When you were born, I didn't know what to think of you. I know I was supposed to feel this rush of paternal affection, but I didn't. Instead, I saw a discolored blob with a crazily shaped head (somewhat like a cone, from the suction cup the doctor used), and I thought two things: "Dammit, that kid's going to have to wear a hat his whole life" and "Well, we'll have to make the best of this."
Fortunately, that wild-looking head looked normal within minutes, and I was able to begin making plans for climbing mountains and playing football (real football, not that sleep-inducing stuff we in America call soccer-- we do need the "wink" emoticon here just to show I mean no real offense).
You got a good start. The day you left the hospital and went to your home, I held you in my arms as my Dallas Cowboys beat the Cleveland Browns in their season opener. Somehow, you did not cry the entire time; I like to think it was the shots of the Dallas cheerleaders that kept you so content; they certainly held my attention. Anyway, you brought the team good luck.
By the time you could walk, you'd been into the backcountry of such great Utah national parks, monuments, and wilderness areas as Bryce Canyon, Capitol Reef, Zion, Grand Staircase-Escalante, and Paria Canyon-Vermilion Cliffs (specifically, Buckskin Gulch); and you'd also been into and atop some of the signature ranges and peaks of Colorado. You were on my back or in my arms most of the time, but you were still there. Your mother and I had agreed that amusement parks were out and the wilderness was in, and we've stuck to that through the (almost) five years of your life now.
Last year and earlier this year, I took you hiking and camping several times in Shenandoah National Park and Great Falls Park, and you thought it was pretty cool to sleep in the tent, sleep in the car, cook over the fire, hike in the snow, step out on frozen streams (don't tell Mom), and climb on rocks (and let's not forget your favorite part-- watching movies in the tent on the portable DVD player).
But I have been waiting for you to get old enough for me to take you into the Western landscapes that haunt me and inspire me and beckon me day and night. Finally, this past spring, I decided that you were old enough to appreciate them and that it was time to go. And so we went. To Nevada.
I'd have to guess it was a combination of the easy hiking, the rock scrambling (steps for me and Uncle Chris, but real obstacles for you), the old tunnels used by rail cars (just the idea of the trains had you hooked), and the lack of any noticeable wind (you did not like the stiff breezes we found in higher, more-exposed places, and I guess I can't really blame you for that).
But you had a good time the whole way, starting with the bumpy ride in, which was not anywhere close to as bad as some descriptions put it, and we had no trouble in Chris's Corolla. As we started hiking up the wide, sandy wash, you couldn't stop asking about the mine buildings and railroad tunnels I'd promised you would see. Fortunately, it didn't take long to reach the first ruins, and although you weren't exactly impressed with the decrepit boards and rusty nails, it was something to keep you going until we found the old rail tunnels and some (boarded up) mine openings.
You ran through the longer of the tunnels several times and got pretty excited when you saw the remains of the ties. You made me run through as well. Showing beyond any doubt your male bona fides, you felt the need to mark your territory in the tunnel and thought that was so much fun that you encouraged me to do the same (I'll just leave the SP community in suspense as to whether I actually did it, though, thank you very much).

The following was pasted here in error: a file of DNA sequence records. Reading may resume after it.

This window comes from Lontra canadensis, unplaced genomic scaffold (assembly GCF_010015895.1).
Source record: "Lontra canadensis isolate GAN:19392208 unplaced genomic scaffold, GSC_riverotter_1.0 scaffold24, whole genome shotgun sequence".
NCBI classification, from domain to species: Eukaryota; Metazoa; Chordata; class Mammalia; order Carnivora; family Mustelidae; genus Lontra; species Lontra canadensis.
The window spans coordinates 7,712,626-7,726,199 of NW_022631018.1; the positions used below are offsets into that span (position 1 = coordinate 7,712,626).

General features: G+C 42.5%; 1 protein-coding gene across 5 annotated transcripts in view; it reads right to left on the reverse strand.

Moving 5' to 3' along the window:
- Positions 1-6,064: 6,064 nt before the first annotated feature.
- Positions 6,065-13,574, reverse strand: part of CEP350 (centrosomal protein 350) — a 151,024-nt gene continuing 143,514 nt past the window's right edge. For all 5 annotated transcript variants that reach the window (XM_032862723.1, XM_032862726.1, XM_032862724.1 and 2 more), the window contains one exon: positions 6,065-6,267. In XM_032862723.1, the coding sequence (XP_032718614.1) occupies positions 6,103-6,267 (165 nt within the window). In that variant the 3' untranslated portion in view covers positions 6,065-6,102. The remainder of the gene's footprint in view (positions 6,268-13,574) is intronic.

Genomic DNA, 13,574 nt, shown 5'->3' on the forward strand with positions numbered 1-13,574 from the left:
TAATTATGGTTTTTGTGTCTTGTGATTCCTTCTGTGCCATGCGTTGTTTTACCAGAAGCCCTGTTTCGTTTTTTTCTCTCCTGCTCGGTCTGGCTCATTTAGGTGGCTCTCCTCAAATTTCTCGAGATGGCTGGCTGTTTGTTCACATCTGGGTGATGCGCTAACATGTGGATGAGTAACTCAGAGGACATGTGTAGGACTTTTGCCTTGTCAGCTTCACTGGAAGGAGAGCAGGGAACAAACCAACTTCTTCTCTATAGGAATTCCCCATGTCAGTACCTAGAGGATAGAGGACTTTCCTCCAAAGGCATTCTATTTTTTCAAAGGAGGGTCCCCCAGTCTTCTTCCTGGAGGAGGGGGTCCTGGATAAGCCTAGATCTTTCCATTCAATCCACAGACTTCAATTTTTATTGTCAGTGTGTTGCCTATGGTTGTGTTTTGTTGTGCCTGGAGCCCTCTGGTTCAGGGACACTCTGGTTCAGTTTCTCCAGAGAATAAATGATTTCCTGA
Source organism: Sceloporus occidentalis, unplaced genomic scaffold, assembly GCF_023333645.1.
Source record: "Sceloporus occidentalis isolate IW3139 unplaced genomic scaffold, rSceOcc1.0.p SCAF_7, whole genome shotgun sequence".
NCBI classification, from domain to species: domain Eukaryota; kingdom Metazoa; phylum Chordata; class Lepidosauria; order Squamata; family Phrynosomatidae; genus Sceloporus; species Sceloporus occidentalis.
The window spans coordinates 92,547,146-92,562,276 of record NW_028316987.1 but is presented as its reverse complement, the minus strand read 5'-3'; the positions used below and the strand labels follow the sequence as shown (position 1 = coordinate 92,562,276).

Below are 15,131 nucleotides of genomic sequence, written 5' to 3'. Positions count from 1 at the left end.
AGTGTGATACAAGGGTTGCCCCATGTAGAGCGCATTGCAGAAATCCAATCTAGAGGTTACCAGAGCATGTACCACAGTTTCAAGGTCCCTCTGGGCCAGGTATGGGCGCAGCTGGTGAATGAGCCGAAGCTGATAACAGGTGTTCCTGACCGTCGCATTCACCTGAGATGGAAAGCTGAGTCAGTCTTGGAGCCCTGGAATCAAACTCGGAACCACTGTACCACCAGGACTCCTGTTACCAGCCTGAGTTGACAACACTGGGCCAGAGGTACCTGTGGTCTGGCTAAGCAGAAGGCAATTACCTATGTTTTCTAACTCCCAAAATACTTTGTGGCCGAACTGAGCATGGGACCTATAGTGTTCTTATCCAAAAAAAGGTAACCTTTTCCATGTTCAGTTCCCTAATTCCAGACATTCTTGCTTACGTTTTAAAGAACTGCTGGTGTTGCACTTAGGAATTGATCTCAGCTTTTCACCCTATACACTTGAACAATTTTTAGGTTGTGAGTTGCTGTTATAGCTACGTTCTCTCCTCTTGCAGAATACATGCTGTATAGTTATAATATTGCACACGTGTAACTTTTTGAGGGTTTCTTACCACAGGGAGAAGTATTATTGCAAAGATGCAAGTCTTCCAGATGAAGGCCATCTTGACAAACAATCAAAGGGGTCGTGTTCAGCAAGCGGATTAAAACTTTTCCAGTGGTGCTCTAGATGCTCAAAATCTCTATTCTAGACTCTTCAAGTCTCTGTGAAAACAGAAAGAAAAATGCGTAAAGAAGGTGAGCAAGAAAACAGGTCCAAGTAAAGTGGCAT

It was hard to pull you away from the tunnels so we could get to what the big boys came for-- the narrows-- but we did it, helped by playing a game of hide-and-seek that involved our running ahead closer to the start of the narrows each time you found one of us. It also helped to tell you the narrows were a tunnel through the mountains, which was almost true.
Once in the narrows, you forgot all about the rail tunnels and threw yourself into the twists and turns and the "rock climbing." We all had to take turns hiding around bends and either being or running from the "Tunnel Monster," and your monstrous roars echoed through the stone hallways. Of particular amusement to you was pointing to sheer walls and instructing us to climb up them; we never quite understood the objective of that game, but it didn't last long, anyway.
On the way back home, you did have a little meltdown that seemed to come from nowhere. All of a sudden, you were thirsty and you didn't want to hike anymore and you never wanted to hike at all. Luckily, we were already in the car and back on pavement. You were just tired, and after a few minutes of not getting whatever it was you wanted, you fell asleep for the rest of the ride.
It didn't take long for you to disavow your disavowal of hiking and rock climbing.
I look forward to so much more hiking and climbing with you as you get older; I hope for a time, likely all too brief, that you will be able to climb what I do now and I will still have the energy for it. It will be brief because I was almost 34 when you were born. But if I'd become a father sooner, I might not have had the opportunities to do what I can now, and plus, it wouldn't have been exactly you who'd have been born.
Now we need to get to work on your little sister. She has shown some promise, and she will do, or at least try, anything you will. And we need to keep her away from the world of dolls and dresses as much as we can.